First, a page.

This incongruity sends Ned and Verity on a delightful mission to right the wrongs done by bringing the cat into the future. They have to make sure certain couples meet, break up other couples, and get Lady Schrapnell’s great great great grandmother to Coventry Cathedral. But each time they try to fix the incongruity they make things even worse. That is until they find out that maybe the incongruity is fixing itself and their just part of the process.
To Say Nothing of the Dog is a love letter to literature. There are so many homages in this novel it kept me on my toes trying to keep up. From all things Victoriana, including Tennyson, hilarious Oxford dons, and spiritualism, to references to the Golden Age of mystery writer’s, including Agatha Christie and Dorothy Sayers. This novel has it all. Some of the best moments are when Ned and Verity are discussing the incongruity like Lord Peter Wimsey and Harriet Vane. They are trying to hard to piece the pieces together they fail to see the bigger picture. Willis took these beloved literary characters and gave them more human counterparts. I feel like Ned and Verity solve mysteries like any of us would. Looking at everything like it’s a clue and focusing on the minutiae trying to be Hercule Poirot.
With elements of science fiction, romance, and mystery, this novel can’t go wrong. It’s a great introduction into science fiction for those readers like myself who haven’t really read much in the genre before. You just kind of get your toes wet into the genre with the elements of time travel.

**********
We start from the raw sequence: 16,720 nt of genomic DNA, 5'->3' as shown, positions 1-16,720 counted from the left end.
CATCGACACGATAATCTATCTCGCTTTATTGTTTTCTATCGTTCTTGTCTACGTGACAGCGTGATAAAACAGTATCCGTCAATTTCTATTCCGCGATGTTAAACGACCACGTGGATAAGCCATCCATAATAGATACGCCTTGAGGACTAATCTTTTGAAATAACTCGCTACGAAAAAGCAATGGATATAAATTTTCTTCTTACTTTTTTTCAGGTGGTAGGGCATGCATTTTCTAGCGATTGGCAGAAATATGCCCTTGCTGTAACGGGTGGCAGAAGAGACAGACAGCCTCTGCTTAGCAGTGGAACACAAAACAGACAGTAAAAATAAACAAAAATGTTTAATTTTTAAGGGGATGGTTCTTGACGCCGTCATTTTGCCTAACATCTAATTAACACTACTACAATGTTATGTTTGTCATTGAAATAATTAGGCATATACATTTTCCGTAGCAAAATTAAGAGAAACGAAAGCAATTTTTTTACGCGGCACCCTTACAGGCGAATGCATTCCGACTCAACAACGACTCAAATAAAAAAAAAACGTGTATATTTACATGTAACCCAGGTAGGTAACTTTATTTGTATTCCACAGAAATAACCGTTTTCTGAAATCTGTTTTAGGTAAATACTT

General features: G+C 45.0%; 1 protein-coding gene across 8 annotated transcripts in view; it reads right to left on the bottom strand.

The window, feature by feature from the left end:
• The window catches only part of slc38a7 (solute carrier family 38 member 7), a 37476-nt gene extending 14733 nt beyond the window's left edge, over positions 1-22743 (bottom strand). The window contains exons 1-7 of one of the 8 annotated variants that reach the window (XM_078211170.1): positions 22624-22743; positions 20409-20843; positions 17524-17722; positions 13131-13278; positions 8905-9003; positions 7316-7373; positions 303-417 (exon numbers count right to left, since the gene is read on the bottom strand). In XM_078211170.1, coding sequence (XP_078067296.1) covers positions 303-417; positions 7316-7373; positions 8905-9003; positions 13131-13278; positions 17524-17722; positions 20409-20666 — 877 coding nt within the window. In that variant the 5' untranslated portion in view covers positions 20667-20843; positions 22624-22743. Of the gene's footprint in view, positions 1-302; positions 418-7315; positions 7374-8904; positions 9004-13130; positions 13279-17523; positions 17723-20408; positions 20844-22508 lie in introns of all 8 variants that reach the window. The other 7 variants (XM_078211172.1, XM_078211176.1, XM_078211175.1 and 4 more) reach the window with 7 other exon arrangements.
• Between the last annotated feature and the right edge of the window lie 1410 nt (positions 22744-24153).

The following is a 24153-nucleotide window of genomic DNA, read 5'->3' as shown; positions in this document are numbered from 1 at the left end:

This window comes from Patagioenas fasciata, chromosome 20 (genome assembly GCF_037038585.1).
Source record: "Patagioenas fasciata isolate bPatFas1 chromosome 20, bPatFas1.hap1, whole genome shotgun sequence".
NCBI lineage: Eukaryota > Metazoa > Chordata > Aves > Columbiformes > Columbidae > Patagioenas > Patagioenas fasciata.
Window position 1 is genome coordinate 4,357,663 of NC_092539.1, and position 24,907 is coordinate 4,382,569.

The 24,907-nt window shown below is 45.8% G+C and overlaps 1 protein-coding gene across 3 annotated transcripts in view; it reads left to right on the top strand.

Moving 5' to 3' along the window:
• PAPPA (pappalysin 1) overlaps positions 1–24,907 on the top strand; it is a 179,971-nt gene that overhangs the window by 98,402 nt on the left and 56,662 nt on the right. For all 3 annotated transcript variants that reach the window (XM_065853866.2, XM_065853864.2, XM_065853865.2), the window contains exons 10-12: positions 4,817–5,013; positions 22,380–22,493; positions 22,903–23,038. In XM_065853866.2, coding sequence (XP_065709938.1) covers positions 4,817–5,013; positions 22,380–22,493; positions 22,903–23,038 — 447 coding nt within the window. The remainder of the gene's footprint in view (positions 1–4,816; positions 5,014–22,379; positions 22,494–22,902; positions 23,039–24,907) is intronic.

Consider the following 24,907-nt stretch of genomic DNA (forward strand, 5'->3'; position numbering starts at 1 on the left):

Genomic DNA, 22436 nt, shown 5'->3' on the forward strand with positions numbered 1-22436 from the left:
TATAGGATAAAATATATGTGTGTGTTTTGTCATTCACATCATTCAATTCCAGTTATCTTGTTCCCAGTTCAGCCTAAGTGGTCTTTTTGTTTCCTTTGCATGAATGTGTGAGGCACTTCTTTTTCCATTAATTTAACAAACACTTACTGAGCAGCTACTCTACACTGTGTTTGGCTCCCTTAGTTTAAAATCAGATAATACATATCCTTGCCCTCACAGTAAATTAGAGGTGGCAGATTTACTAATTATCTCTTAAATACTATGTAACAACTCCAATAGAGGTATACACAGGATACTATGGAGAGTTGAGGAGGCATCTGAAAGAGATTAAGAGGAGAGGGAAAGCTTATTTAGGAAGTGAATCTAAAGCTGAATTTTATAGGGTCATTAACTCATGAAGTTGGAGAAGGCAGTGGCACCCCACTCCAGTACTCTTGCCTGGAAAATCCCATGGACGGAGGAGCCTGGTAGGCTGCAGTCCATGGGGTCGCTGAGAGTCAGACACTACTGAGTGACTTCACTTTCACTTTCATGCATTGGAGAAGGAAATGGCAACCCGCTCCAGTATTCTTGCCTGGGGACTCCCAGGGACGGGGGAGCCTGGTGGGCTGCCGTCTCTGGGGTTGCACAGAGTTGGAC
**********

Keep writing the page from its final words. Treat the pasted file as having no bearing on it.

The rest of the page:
Rating: 5/5 Read it and try not to laugh at her sly look on literature.
Stay tuned for the next installment of Book Battle 2015. Happy reading!
The next book in Book Battle 2015 is a novel set in the future. Not having read many science fiction novels, I wasn’t really sure where to go with this category. I asked everyone I know who reads sci-fi and compiled some possibilities and then went browsing the local library. Funny enough, I didn’t end up choosing any of the novels that were recommended to me. I chose Connie Willis’s novel To Say Nothing of the Dog. I just kind of stumbled across the book while I was looking for another one and the title caught my eye. After I read the synopsis I decided that this was going to be the sci-fi book for me.
Set in Oxford, England in the year 2060, the novel is about a group of time traveling scholars who are looking for the Bishop’s Bird Stump in order to rebuild Coventry Cathedral for their patron Lady Schrapnell. The main character ends up getting something called time lag and then is ordered to take a break. To escape the demands of the patron, his team sends him to Oxford in the Victorian era to take a break. But apparently, there is boo break to be had as another colleague brings back an anomaly from Victorian England to the present that could destroy the space time continuum.